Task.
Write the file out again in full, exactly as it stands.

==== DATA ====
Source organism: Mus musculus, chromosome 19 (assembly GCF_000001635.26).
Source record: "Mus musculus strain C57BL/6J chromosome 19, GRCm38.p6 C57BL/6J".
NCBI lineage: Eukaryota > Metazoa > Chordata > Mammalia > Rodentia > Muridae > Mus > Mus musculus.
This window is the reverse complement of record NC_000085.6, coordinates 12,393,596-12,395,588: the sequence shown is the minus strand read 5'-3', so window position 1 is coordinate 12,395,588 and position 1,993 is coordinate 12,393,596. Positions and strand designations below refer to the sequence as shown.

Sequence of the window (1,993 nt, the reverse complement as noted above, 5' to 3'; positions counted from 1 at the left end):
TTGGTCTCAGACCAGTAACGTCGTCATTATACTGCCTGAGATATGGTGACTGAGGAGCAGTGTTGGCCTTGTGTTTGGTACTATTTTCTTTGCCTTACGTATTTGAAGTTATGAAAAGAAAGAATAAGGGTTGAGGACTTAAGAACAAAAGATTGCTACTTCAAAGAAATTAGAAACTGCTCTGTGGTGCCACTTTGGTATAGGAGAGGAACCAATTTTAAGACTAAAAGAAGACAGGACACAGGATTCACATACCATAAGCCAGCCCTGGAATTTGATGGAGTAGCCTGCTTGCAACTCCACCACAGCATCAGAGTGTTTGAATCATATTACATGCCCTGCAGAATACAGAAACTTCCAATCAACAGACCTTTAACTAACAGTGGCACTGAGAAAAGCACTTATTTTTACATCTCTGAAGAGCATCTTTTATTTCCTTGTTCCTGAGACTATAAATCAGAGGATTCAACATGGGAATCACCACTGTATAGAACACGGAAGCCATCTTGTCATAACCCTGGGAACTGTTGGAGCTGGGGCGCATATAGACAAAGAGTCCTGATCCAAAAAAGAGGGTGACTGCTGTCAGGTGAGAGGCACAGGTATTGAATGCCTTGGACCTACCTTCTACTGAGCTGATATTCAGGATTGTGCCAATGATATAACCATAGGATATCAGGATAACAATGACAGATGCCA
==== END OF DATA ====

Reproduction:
Source organism: Mus musculus, chromosome 19 (assembly GCF_000001635.26).
Source record: "Mus musculus strain C57BL/6J chromosome 19, GRCm38.p6 C57BL/6J".
NCBI lineage: Eukaryota > Metazoa > Chordata > Mammalia > Rodentia > Muridae > Mus > Mus musculus.
This window is the reverse complement of record NC_000085.6, coordinates 12,393,596-12,395,588: the sequence shown is the minus strand read 5'-3', so window position 1 is coordinate 12,395,588 and position 1,993 is coordinate 12,393,596. Positions and strand designations below refer to the sequence as shown.

Sequence of the window (1,993 nt, the reverse complement as noted above, 5' to 3'; positions counted from 1 at the left end):
TTGGTCTCAGACCAGTAACGTCGTCATTATACTGCCTGAGATATGGTGACTGAGGAGCAGTGTTGGCCTTGTGTTTGGTACTATTTTCTTTGCCTTACGTATTTGAAGTTATGAAAAGAAAGAATAAGGGTTGAGGACTTAAGAACAAAAGATTGCTACTTCAAAGAAATTAGAAACTGCTCTGTGGTGCCACTTTGGTATAGGAGAGGAACCAATTTTAAGACTAAAAGAAGACAGGACACAGGATTCACATACCATAAGCCAGCCCTGGAATTTGATGGAGTAGCCTGCTTGCAACTCCACCACAGCATCAGAGTGTTTGAATCATATTACATGCCCTGCAGAATACAGAAACTTCCAATCAACAGACCTTTAACTAACAGTGGCACTGAGAAAAGCACTTATTTTTACATCTCTGAAGAGCATCTTTTATTTCCTTGTTCCTGAGACTATAAATCAGAGGATTCAACATGGGAATCACCACTGTATAGAACACGGAAGCCATCTTGTCATAACCCTGGGAACTGTTGGAGCTGGGGCGCATATAGACAAAGAGTCCTGATCCAAAAAAGAGGGTGACTGCTGTCAGGTGAGAGGCACAGGTATTGAATGCCTTGGACCTACCTTCTACTGAGCTGATATTCAGGATTGTGCCAATGATATAACCATAGGATATCAGGATAACAATGACAGATGCCA